Sometimes, it can be difficult to find actual “authentic” restaurants around your area. Many times, restaurants claim to serve “authentic” food but their dishes are rather made to please American taste buds. A while ago, one of my friends who came to the States from Japan told me that she was on a mission to find a Japanese restaurant that served some really good ramen-close to the ones that she had back in her homeland.

I decided to join the mission with her and over the course of four months, we’ve come up with a list of top 5 restaurants serving the most original Japanese ramens. Here are the list of Top 5 Japanese restaurants for those of you who are also looking forward to tasting some bona fide ramen.

1. Naruto Ramen

Naruto Ramen is known for their Shoyu Ramen, which is a soy sauce based ramen. Their dense, flavorful soup is made using pork or chicken as the base. They currently have three locations-one in Upper West Side, Upper East Side, and Brooklyn. The one that I went to was the Upper East Side location because it was the closest to my school. Recommended options are their classic Naruto Ramen and the Tan Tan Ramen, for those of you looking to have something more spicy. Naruto Ramen comes with bean sprouts, fish cake, bamboo shoot, soft-boiled egg, and roasted pork as the topping but you can also top it with additional toppings for $0.50-$1.00 each (I personally like to add corn and cha-shu to mine because they make the broth sweeter and more savory). Tan Tan Ramen is spicier and instead of one whole roasted pork, it’s topped with minced pork.

If you visit during their lunch special hours (Mon-Fri 12pm-3pm), you can pair your ramen with a choice of any of their delicious appetizers such as their chicken curry or gyoza for just $12. 

2. Meijin Ramen 

Like Naruto Ramen, most of the soups at Meijin Ramen are beef and chicken based. Their most popular dishes include the Meijin Miso Beef Ramen, Chili Chicken Ramen, and Shio Chicken Ramen. My personal favorite is the Shio Chicken Ramen, which is a Tokyo style ramen, meaning that it consists of thin, curly noodles with cha-shu, egg, and bamboo shoots usually as the toppings. According to my Japanese friend, it is often very difficult to make ramen noodles thin and curly, especially if they are pulled by hand. Doing so requires years of training and ramen noodles pulled by professional chefs are clearly different texture-wise as they are able to soak up more broth. “Shio” means “salt” so Shio ramens tend to be a bit more salty than other types of ramens. 

They also serve cold ramens, which are more like noodle salads because they lack the hot, flavorful soup that you’d encounter with your typical ramens. But nevertheless, these too were amazing. My personal recommendation is the Hiyashi Cold Ramen. It is on the pricier side of their entire menu ($15) but it’s still worth getting, especially when the weather's this hot. The noodles are dipped in their soy vinegarette sauce and is topped with fresh ingredients like tomatoes, cucumbers, corn, tofu, arugula, and cha-shu (if you want to make this a vegetarian option, just ask the waiter to take the cha-shu out for you!).

3.   Nakamura

Nakamura is one of the newer restaurants that opened just two years ago near Bowery, New York. What is special about Nakamura is that they have special options for their vegan customers. Some of their most popular vegan menu items are Truffle Miso and Summer XO Chilled Mazemen, which is their seasonal dish. I for one am not vegan and yet, their Truffle Miso Ramen is one of my favorite dishes. The cauliflower and maitake mushroom toppings, along with the chewy ramen noodles really enhance the overall eating experience of this ramen. Out of all the five places, my friend and I have agreed that Nakamura’s noodles are the best in terms of its texture.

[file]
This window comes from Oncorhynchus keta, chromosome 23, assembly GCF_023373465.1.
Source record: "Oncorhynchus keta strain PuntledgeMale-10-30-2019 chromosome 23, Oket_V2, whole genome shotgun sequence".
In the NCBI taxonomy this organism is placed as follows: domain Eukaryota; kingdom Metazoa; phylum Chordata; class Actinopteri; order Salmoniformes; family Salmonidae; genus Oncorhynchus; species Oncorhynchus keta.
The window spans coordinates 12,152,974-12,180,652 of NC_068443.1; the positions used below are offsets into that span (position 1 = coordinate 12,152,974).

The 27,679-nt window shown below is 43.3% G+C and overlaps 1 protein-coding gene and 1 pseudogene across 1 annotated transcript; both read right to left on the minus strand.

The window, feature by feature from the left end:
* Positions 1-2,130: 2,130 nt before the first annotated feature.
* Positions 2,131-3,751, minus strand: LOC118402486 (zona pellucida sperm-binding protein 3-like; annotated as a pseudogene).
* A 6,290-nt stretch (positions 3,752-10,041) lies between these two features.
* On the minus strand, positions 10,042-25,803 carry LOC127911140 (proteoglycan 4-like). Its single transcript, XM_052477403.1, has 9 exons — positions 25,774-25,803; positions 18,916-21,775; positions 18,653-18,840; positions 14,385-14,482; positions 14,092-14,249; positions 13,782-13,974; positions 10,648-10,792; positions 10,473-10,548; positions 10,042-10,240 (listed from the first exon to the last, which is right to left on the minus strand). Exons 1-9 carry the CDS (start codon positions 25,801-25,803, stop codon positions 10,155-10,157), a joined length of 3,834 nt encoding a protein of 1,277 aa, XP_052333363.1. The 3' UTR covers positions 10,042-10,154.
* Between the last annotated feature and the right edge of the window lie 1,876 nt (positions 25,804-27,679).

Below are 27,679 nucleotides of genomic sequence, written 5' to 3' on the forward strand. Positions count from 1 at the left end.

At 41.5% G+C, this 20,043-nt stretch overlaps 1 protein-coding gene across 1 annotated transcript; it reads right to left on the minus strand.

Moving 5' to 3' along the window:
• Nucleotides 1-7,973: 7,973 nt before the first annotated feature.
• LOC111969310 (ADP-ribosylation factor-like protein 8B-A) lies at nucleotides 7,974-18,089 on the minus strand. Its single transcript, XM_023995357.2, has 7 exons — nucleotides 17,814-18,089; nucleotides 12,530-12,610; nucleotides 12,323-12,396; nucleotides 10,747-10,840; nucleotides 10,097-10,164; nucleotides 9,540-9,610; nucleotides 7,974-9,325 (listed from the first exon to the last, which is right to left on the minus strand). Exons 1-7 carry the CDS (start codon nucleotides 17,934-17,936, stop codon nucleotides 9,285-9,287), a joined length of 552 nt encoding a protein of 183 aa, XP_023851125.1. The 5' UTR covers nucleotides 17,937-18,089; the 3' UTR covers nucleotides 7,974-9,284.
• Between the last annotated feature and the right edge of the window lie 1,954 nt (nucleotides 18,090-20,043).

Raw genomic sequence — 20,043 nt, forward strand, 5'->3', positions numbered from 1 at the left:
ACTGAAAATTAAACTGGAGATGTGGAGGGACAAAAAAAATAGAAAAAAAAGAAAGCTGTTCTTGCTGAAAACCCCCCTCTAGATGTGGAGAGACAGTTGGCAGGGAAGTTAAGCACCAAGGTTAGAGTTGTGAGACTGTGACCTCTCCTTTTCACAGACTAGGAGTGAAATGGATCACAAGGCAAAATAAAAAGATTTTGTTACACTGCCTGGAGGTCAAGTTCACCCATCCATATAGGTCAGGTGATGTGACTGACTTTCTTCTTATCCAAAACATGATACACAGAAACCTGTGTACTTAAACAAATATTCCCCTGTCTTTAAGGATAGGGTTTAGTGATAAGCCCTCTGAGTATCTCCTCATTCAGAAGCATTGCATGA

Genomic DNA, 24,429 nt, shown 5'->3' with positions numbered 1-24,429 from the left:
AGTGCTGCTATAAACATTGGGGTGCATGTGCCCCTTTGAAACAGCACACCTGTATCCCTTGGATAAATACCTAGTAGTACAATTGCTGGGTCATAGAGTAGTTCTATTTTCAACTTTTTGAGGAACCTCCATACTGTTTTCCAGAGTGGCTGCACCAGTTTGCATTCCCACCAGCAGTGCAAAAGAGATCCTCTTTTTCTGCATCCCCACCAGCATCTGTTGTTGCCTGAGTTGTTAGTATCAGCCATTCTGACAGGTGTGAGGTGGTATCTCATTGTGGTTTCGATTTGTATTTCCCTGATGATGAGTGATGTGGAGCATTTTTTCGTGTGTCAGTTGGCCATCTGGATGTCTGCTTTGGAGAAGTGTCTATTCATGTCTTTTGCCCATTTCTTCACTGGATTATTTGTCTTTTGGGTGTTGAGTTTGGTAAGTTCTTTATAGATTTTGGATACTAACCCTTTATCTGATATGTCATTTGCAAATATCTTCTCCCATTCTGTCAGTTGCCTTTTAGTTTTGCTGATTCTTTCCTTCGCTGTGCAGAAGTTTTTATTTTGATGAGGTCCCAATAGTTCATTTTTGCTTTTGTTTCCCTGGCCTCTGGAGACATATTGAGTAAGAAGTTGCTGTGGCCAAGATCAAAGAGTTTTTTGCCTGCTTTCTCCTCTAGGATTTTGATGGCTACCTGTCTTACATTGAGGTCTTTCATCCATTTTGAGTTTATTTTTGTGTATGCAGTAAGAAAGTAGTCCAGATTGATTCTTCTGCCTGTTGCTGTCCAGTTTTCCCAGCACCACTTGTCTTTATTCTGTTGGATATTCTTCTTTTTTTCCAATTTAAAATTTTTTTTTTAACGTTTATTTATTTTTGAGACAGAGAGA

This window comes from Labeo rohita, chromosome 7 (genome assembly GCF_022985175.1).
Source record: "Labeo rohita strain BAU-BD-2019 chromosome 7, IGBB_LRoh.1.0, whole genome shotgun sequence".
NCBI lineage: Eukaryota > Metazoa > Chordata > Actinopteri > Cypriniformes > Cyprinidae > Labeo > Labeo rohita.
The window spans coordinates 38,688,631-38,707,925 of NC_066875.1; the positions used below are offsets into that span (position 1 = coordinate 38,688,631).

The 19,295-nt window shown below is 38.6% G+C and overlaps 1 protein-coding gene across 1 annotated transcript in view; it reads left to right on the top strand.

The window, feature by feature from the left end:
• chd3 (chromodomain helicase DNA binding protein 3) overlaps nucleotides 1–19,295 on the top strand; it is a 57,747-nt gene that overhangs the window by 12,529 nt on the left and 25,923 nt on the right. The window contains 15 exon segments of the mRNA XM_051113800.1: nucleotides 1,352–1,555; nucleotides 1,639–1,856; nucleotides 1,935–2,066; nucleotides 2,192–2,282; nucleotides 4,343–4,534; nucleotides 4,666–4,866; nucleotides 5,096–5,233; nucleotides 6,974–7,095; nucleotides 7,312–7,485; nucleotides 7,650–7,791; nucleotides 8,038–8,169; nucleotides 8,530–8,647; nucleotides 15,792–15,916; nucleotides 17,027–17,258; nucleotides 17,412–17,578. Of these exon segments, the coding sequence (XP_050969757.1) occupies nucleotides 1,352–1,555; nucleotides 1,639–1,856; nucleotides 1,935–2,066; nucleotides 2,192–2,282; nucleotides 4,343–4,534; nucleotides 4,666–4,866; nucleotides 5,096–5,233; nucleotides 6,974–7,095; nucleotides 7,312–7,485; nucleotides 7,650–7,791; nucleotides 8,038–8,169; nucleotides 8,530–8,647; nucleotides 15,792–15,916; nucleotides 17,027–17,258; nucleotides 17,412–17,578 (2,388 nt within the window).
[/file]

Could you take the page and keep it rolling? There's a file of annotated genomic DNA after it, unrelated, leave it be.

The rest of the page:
Besides their vegan options, their chicken broth ramens are delicious too. Some of the recommended options are: Toigara (chef’s signature menu) and Jidori ramen. 

4. Menya Jiro

This place is extra special because my friend has worked here in the past and she personally recommended it to me. All of their ramens are tonkotsu or chicken based. What sets apart Menya Jiro is that they get all their soy sauce and seasonings delivered to them directly from Japan instead of using the ones shelved in American supermarkets. This allows them to “preserve the authenticity to the fullest as possible” according to my friend. 

Their customers always come back for the Kagoshima, Ibusuki, and Sakurajima ramens, which are all made with chicken and tonkotsu broth. Kagoshima is the most basic so order this one if you’ve never tried Japanese ramen before! As for the toppings, I recommend adding more boiled egg and cha-shu for some extra protein as well as some corn if you’d like to make your broth sweeter. 

5. Minca

An interesting fact about Minca is that the owner of the restaurant spent six years of his life trying out various ramens throughout different regions in Japan before he opened his own shop in New York, where he himself struggled to find an authentic Japanese ramen restaurant (no wonder their ramens taste so authentic!). Many of their ramens are pork broth based such as their Basic and Shoyu Ramen but their chicken broth based ramens are also high in demand by their regulars. 

My personal favorite is their Spicy Miso Ramen with thick noodles. The peanut sauce in the soup base adds savoriness and sweetness to the broth that could’ve been just spicy and salty.  

I usually don’t crave hot food at this time of the year but Japanese ramens are always an exception. If you’re ever in New York, then I definitely recommend you to try out one of these places, especially if you’ve never had an authentic ramen before! If you’re unfamiliar with ramens, I suggest that you opt out with the most basic Shoyu ramen because the taste of miso paste in some ramens can be too strong for some people.